5 of 5 people found the following review helpful
Moving, deep evocation of the sea and shore,
This review is from: Ashore (MP3 Download)
I always wait for a new album from June with intense anticipation and high expectations. She hasn't disappointed with this haunting album. The opening track, "Finisterre" is just over 6 minutes of June's wonderful rich voice weaving images of the space between sea and land. There are no hard edges or intrusive notes here. The song comes back to me in quiet moments and I'm driven to hear again June's mystical evocation of somewhere just out of sight, off the edge of the world.
"The Bleacher Lassie of Kelvinhaugh" is a simple, unaccompanied ballad where June's vocal technique and quality of storytelling carries the listener entranced through the tale. Huw Warren's perfect trickling piano notes introduce the next track "The grey funnel line" and the spell continues unbroken. June's singing is exquisite and as usual, I was so drawn into the song that only on reflection do I actually stop to marvel at her range of sweetness between top notes and her deep, caramel bathing tone in the alto range. "Le Vingt-Cinquieme du Mois D'Octobre" is a playful, dancing voyage of sound, showcasing June's ease in delivering delightful music in any language and tradition.
Elvis Costello's "Shipbuilding" doesn't seem a likely choice, other than for its sea theme, on a superficial glance at the track listing. I have loved Elvis Costello's own rendition, as well as Robert Wyatt's splendid interpretation. June's not only stands comparison, but adds a new element of poignant wisdom to her interpretation that is moving indeed. Her choices and bold risks are a delight and a triumph here.
"Jamaica" is a track of simple instrumental from Andy Cutting's accordion, Tim Harries' bass and Mark Emerson's violin, but does much more than act as a "bridge" between June's vocal tracks, such is the sensitivity with which this themed album is produced.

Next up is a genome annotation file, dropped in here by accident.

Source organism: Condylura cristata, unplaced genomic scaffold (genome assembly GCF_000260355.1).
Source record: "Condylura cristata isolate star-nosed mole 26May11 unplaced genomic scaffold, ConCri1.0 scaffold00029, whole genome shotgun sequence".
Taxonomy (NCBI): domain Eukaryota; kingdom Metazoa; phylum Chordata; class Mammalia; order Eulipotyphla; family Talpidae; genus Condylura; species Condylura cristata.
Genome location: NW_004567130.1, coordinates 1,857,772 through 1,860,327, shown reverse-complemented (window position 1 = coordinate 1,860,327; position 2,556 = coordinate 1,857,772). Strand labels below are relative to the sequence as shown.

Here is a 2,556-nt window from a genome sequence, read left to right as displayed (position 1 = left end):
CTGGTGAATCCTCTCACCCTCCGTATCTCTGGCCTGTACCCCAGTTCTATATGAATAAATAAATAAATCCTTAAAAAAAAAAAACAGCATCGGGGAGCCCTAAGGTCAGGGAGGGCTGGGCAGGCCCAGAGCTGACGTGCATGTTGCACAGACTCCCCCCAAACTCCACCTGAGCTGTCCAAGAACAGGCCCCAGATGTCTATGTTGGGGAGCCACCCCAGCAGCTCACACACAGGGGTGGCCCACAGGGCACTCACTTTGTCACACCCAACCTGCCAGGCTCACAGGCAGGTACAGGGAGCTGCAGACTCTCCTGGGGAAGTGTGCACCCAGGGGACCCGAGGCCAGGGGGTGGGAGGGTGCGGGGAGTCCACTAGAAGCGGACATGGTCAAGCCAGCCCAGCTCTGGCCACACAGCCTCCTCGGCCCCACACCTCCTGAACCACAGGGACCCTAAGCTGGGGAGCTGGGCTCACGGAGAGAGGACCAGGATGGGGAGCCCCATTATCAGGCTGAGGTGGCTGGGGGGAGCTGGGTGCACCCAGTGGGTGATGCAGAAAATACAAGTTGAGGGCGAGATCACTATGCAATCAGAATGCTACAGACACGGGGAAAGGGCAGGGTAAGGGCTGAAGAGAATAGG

"The Great Selkie of Sule Skerry", a ballad about a mythical half-seal child is delivered with June's spare, hypnotic storytelling, including a spoken section in her beautiful diction that flows seamlessly into the song as only a true troubadour in the timeless tradition could achieve.
"Winter Comes in/Vidlin Voe" has a lighter, perhaps more hopeful tone that is a subtle change of texture once again, that keeps this album unified but so varied from track to track. Themes associated with the sea, such as death, loss, separation and the bleakness of conflict are never far away, but the heart can still dance on the edge of the waves here!
"The Oggie Man" is ushered in with Huw Warren's piano and June tells the tale of the Oggie man in the best tradition of personal stories set against real life situations and the colours smudging the background with the "rain softly falling". A story of love, like so many songs in the folk tradition, but with eternity and the elements giving it all a timeless, haunting quality that June conveys so matchlessly.
"I'll go and enlist for a sailor" is another wonderful instrumental where, for me, the hiccupping clicks of Andy Cutting's diatonic accordion are charming and skippingly delicious! What a perfect team on this album, and what a perfect accompaniment these artists are for one another.
"The Brean Lament", a sweet piano ballad creeps in next, and here the title "Ashore" is heard at the start, to ground us before June takes us onto the hinterlands of deep emotion, bereavment and connection with nature. Tim Harries' bass ushers in another spoken section from June, explaining the factual subject matter of the song, concerning the sailors' burial ground on the shoreline where their boots are buried below the tide. This helps to make the song itself all the more meaningful while remaining ephemeral and wistfully grief-tinged.
The dancing beat of the penultimate track "Le petit navire", sung in French, gives rein to June's gracious humour as in spite of the upbeat nature of the tune, the words are actually dealing with cannibal activity not unknown at sea!
The final track, which always comes too soon (thank goodness for iPods and shuffle mode and "Repeat all"!) is "Across the Wide Ocean". It seems to wander in and out of keys and rhythms, restless as the sea itself, moving up and down the estuary and shore like the tide, with a pattern not easy to trace as you watch from ashore.
This is among the loveliest of June's many glorious albums, and will surely delight long term fans like myself, and act as an introduction to her genius to others who will be lucky and blessed to discover her through these beautiful songs for the first time.